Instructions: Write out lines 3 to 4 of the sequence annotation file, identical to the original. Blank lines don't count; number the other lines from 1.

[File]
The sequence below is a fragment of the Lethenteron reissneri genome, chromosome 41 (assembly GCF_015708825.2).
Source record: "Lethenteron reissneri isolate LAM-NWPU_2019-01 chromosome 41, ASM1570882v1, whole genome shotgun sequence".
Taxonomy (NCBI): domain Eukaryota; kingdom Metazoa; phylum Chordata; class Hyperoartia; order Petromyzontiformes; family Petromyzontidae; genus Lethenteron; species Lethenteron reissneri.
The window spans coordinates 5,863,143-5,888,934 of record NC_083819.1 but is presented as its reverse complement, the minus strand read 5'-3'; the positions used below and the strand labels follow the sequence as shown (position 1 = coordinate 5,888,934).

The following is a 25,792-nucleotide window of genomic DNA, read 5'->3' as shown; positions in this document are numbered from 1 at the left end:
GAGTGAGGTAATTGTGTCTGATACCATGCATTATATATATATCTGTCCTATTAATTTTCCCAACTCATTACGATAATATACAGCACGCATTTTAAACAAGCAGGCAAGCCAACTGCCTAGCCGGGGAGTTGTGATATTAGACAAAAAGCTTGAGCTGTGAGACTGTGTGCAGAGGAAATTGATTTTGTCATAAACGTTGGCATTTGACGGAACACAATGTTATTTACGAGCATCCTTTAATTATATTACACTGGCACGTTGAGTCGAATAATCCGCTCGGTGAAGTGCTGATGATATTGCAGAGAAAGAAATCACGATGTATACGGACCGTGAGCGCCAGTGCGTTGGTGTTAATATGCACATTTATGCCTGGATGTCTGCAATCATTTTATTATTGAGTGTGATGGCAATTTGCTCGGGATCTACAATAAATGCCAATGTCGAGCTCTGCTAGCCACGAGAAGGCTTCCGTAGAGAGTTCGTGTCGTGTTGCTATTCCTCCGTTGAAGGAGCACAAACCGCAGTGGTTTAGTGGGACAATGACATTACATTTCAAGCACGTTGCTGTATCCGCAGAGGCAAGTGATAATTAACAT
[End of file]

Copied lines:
Taxonomy (NCBI): domain Eukaryota; kingdom Metazoa; phylum Chordata; class Hyperoartia; order Petromyzontiformes; family Petromyzontidae; genus Lethenteron; species Lethenteron reissneri.
The window spans coordinates 5,863,143-5,888,934 of record NC_083819.1 but is presented as its reverse complement, the minus strand read 5'-3'; the positions used below and the strand labels follow the sequence as shown (position 1 = coordinate 5,888,934).